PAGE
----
U.S President Barack Obama made no mention of the Asia-Pacific in his address to the UN General Assembly on September 25, rather the focus centered on the continuing turmoil within the Middle East, including serious concerns over Iran’s nuclear ambitions and the humanitarian crisis in Syria. U.S. foreign policy remains global, and it has to. With much talk about the U.S. pivot or rebalance towards the Asia-Pacific in terms of military assets and economic engagement, calls for U.S. engagement and leadership in other parts of the world are not going to wane.
All this comes at a time when events in Asia unfold at their own dynamic. A territorial dispute between Japan and China remained high on the agenda over what the Japanese call the Senkaku islands and the Chinese refer to as the Diaoyu islands—five uninhabited islands and three reefs that may be rich in oil and natural gas resources. This all came after the Japanese government purchased three islands in the East China Sea from a private Japanese citizen earlier this month in an attempt to cool tensions before the Mayor of Tokyo, Shintaro Ishihara, could purchase the islands. The result was widespread nationalism in both countries resulting in violent anti-Japanese riots across China. These riots did appear to be somewhat subdued last week, compared to a week earlier when many Japanese businesses in mainland China shut down, and Japanese cars and other products were vandalized or boycotted. Taiwan also claims the islands and a fleet of fishing vessels engaged Japanese Coastguard vessels last week in a running cat-and-mouse game.
All this was unfolding at a time when U.S. Defense Secretary Leon Panetta was on a visit to both countries, hot on the heels of Secretary of State Hillary Clinton’s visit to the region a few weeks earlier. In a speech in Beijing on September 19, Panetta, speaking about US-Sino ties, called for a closer “constructive, bilateral relationship with China” and he encouraged “leaders both in Japan and China to do are to sit down and to try to resolve these issues peacefully.” All parties are aware of the fact that the United States as a staunch treaty ally of Japan has stated that the islands in question do fall under the auspices of the US-Japan alliance.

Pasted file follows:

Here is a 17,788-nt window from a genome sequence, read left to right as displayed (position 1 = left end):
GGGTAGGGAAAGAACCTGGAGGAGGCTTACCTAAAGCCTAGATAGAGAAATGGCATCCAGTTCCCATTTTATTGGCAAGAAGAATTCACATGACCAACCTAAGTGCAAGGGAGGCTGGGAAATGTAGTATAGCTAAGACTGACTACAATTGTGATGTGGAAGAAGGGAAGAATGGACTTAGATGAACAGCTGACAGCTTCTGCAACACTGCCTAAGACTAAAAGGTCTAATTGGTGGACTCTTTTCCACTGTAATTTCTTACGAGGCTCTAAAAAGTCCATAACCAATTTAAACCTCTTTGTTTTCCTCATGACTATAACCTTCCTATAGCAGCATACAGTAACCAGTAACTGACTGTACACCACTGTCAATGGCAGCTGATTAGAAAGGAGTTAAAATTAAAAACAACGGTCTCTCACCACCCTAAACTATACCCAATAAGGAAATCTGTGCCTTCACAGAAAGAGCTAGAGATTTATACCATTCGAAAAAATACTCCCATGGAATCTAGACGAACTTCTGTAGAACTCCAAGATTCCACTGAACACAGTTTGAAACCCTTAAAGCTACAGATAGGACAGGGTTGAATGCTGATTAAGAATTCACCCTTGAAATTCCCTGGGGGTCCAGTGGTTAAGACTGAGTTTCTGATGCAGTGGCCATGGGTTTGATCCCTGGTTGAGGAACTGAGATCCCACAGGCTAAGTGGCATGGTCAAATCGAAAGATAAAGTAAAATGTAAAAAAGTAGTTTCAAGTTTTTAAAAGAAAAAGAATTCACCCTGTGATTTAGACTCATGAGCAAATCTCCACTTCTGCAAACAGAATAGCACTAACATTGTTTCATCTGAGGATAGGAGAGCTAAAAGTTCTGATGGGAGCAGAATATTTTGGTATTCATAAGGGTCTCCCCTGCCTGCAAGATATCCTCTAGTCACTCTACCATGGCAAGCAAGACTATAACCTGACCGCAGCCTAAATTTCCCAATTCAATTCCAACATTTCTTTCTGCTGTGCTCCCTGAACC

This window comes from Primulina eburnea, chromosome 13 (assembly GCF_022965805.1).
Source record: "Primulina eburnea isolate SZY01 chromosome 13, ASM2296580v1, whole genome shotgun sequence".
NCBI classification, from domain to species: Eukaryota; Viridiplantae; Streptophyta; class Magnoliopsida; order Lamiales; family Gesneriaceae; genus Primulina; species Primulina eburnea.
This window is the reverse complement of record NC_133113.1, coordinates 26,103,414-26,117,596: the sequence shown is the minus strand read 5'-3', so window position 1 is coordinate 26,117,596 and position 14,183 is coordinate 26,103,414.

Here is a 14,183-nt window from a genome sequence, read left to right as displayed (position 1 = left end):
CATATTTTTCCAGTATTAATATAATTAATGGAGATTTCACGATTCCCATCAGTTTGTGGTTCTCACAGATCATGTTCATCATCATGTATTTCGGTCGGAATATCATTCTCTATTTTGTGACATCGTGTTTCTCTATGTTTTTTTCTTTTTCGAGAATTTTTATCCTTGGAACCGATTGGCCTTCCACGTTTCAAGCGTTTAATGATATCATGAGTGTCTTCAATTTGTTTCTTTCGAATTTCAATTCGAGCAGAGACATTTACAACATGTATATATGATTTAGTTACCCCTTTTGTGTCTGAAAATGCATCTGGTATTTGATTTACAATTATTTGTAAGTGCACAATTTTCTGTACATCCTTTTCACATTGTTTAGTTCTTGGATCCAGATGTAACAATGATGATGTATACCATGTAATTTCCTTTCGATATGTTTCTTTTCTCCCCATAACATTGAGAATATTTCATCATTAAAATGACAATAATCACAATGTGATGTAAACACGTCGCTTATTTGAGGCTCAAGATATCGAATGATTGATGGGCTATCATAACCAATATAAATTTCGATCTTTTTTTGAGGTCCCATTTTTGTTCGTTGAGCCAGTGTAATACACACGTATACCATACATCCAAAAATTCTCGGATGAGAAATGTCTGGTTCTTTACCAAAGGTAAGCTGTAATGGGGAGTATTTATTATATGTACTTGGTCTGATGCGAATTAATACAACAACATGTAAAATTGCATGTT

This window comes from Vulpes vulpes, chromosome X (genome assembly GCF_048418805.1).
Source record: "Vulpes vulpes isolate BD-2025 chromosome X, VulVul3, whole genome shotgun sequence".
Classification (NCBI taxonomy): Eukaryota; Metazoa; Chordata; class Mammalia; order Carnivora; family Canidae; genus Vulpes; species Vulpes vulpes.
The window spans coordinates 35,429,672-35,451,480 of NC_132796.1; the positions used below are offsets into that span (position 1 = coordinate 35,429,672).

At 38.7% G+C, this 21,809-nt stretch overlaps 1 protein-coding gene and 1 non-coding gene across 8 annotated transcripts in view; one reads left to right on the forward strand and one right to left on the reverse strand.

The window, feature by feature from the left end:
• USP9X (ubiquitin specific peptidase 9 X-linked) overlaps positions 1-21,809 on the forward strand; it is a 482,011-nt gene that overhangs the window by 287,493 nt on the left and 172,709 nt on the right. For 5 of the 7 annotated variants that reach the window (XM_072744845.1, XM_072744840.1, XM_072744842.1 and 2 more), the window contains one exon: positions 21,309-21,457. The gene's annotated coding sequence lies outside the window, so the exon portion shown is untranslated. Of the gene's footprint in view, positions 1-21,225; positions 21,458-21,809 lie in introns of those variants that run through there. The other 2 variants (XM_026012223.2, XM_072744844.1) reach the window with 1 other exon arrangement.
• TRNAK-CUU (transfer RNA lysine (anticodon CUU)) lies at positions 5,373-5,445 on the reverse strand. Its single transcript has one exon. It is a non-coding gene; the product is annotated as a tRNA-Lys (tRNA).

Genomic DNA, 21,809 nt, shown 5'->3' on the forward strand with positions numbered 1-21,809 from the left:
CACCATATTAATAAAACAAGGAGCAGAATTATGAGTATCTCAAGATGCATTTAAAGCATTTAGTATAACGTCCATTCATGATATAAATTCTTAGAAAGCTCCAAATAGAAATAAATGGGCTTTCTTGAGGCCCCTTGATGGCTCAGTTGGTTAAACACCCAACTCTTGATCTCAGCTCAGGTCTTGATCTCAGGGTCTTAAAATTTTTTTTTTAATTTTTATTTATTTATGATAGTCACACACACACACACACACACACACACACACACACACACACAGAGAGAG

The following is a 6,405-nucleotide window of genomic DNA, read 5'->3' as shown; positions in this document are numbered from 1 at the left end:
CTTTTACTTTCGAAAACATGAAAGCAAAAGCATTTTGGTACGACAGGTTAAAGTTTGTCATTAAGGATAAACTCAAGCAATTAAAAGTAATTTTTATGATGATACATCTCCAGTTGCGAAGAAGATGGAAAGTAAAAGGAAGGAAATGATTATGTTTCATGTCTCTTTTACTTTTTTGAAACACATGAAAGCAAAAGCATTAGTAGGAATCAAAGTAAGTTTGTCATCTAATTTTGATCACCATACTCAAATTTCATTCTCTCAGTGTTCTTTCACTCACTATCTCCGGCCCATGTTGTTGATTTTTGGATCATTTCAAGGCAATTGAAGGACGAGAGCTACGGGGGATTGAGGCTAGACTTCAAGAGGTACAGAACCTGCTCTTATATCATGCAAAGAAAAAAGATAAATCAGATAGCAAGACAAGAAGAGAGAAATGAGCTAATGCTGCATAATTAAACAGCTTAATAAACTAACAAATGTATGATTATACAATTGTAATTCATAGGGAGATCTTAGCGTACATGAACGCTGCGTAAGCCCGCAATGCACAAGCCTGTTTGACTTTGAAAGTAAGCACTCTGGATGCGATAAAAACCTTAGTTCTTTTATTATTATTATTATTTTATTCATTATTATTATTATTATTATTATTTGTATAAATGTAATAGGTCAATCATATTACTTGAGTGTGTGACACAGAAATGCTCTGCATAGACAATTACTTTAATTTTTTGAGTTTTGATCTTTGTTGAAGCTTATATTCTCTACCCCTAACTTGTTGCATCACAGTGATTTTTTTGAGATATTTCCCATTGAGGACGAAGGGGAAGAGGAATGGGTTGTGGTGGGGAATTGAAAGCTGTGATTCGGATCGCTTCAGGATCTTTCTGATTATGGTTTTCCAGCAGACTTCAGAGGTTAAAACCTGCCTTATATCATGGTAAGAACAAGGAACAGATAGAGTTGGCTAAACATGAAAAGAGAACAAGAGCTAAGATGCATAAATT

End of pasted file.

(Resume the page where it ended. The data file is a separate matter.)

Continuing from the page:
Chinese Foreign Minister Yang Jiechi raised the issue at the UN General Assembly last week stating that “Japan’s recent private purchase of the islands ‘grossly violated’ China’s sovereignty and described the act as posing ‘a grave challenge to the post-war international order and the purposes and principles of the Charter of the United Nations.’” The Chinese state controlled news agency Xinhua reports that “The East China Sea Fleet of the PLA Navy has staged a live-fire drill, aimed at strengthening its striking potency against island targets.” Yukon Huang, from the Carnegie Endowment for International Peace has a very interesting piece on the potential economic impact of this dispute aptly entitled “The Economics behind the China-Japan Dispute.”
Looking ahead, this issue is not going to go away in the immediate future, and at a time of leadership transitions scheduled for China later this year, an election in the United States and possible elections in Japan. Clearly, this is a bilateral issue between Japan and China that should be solved in a peaceful and diplomatic manner, but tensions and passions are high. At some stage, all eyes may turn to the United States for some indication of the next move. One could ponder if the presence of two U.S. Navy aircraft carrier battle groups–the USS George Washington and the USS John C. Stennis–and the USS Bonhomme Richard with two escorts consisting of 2,200 U.S. Marines in the region is designed to do exactly that?